View Seeing and Hearing on our Module Directory

Memory Attention and Language

Building on your knowledge from Cognitive Psychology 1, this module covers the major areas of cognitive psychology such as language, memory, and attention. You will develop your understanding of the psychological theories and data related to major areas of cognitive psychology.

View Memory Attention and Language on our Module Directory

Enhancing employability and career planning

It’s important to plan your career. This is the one of three modules that will make sure you are career ready when you leave university. You will decide on your career aspirations and goals, plan how you will achieve them and identify the resources available to help you.

View Enhancing employability and career planning on our Module Directory

Psychology Project

This module gives you the chance to utilise the statistical and research methodology which you gained during your first two years and apply it to your own original research project. You’ll submit a written report and a supporting poster which will be assessed.

View Psychology Project on our Module Directory

Intelligent Behaviour (optional)

In this module you will investigate the various theories intended to account for intelligent behaviour in humans, animals and machines. We will survey human intelligent behaviour in the form of the cognitive processes proposed for reasoning, solving problems, and making judgments, along with theories of individual differences in human intelligence from the perspective of cognitive psychology: why are some people better at reasoning and problem solving than others? We will look at attempts to make computers behave in intelligent ways and attempts to understand animal intelligence and see whether parallels can be drawn with humans.

View Intelligent Behaviour (optional) on our Module Directory

Cognitive Neuropsychology (optional)

Every time you read words and recognise objects or faces your brain is completing a complex process. This module looks at what happens when these processes are interrupted by brain injury and the differences between disorders. You will investigate Capgras delusion where a patient thinks a loved-one has been replaced by an imposter as well as having the opportunity to examine patients who have developed difficulties in reading or recognition after injury.

View Cognitive Neuropsychology (optional) on our Module Directory

Environmental Economics (optional)

Can economic analysis be applied to environmental issues? And to environmental policies? Understand the strengths and weaknesses of economic analysis when applied to the environment. Learn to design policies that result in positive environmental outcomes in the modern world.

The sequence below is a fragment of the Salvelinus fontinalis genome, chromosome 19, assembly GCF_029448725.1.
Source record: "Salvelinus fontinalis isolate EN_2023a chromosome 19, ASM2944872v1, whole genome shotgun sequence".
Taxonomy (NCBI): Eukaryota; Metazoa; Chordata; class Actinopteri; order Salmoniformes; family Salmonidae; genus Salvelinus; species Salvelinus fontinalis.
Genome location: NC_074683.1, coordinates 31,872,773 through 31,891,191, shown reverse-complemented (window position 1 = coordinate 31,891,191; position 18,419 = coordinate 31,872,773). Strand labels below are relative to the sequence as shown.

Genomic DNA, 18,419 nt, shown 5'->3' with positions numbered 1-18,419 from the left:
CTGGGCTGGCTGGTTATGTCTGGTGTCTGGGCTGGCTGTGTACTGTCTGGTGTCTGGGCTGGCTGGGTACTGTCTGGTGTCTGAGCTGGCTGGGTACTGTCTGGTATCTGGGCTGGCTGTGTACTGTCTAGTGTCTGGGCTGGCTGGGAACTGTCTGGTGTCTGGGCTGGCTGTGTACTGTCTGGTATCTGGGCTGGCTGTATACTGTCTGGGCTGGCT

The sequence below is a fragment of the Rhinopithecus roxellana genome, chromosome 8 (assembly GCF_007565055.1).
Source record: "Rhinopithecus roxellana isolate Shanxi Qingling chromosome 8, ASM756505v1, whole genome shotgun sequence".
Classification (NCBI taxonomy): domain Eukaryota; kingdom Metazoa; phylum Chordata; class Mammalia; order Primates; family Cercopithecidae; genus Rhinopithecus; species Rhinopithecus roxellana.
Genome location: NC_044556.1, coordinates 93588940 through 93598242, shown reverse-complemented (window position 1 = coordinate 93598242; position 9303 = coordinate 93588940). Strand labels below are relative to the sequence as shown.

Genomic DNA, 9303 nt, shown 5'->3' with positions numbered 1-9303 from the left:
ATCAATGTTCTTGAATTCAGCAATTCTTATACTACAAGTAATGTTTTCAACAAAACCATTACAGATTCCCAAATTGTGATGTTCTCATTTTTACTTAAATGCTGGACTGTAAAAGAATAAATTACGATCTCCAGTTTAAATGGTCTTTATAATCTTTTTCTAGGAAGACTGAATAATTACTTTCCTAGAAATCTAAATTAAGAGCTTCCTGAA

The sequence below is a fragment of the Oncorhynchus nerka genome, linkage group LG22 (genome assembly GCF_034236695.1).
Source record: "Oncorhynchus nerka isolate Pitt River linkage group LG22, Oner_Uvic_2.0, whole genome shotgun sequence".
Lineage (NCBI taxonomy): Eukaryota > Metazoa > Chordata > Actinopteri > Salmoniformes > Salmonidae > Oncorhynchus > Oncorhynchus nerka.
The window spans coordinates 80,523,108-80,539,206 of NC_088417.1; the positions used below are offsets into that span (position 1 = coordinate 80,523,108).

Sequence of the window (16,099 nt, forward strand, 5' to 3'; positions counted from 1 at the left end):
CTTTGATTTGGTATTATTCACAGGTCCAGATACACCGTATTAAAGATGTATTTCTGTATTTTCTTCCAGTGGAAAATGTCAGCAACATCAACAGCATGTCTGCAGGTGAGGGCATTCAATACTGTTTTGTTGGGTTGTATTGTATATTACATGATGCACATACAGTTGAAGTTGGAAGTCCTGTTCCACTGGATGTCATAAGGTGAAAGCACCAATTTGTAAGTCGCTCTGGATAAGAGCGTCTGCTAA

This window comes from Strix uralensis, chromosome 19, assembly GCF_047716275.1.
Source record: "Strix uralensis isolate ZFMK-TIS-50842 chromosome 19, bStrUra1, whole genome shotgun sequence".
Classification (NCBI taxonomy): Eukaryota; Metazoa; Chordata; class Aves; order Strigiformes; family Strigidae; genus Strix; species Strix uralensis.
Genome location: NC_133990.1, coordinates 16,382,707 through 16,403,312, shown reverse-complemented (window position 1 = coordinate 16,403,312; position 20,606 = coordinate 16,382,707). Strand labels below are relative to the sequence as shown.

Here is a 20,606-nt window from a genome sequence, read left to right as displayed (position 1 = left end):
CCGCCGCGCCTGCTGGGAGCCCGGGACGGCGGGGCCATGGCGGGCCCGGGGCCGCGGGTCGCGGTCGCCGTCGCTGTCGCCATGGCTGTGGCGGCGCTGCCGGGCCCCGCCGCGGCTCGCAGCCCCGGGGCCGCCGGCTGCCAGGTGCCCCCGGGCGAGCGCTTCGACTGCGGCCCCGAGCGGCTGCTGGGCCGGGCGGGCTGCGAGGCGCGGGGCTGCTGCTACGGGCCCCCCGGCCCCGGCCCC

View Environmental Economics (optional) on our Module Directory

Advanced employability skills and career progression

It’s important to plan your career. This is the one of three modules that will make sure you are career ready when you leave university. You will decide on your career aspirations and goals, plan how you will achieve them and identify the resources available to help you.

View Advanced employability skills and career progression on our Module Directory

Placement

On a placement year you gain relevant work experience within an external business or organisation, giving you a competitive edge in the graduate job market and providing you with key contacts within the industry. The rest of your course remains identical to the three-year degree.

Year abroad

On your year abroad, you have the opportunity to experience other cultures and languages, to broaden your degree socially and academically, and to demonstrate to employers that you are mature, adaptable, and organised. The rest of your course remains identical to the three-year degree.

Teaching

  • A typical timetable includes around eight to fourteen one-hour lectures per week with associated classes or laboratories
  • We combine small and large-group teaching with regular laboratory-based research exercises

Assessment

  • Your assessment is based on written essays, practical lab reports, and examinations

Fees and funding

Home/EU fee

£9,250

International fee

£18,170

Fees will increase for each academic year of study.

Home and EU fee information

International fee information

What's next

Open Days

Our events are a great way to find out more about studying at Essex. We run a number of Open Days throughout the year which enable you to discover what our campus has to offer. You have the chance to:

  • tour our campus and accommodation
  • find out answers to your questions about our courses, student finance, graduate employability, student support and more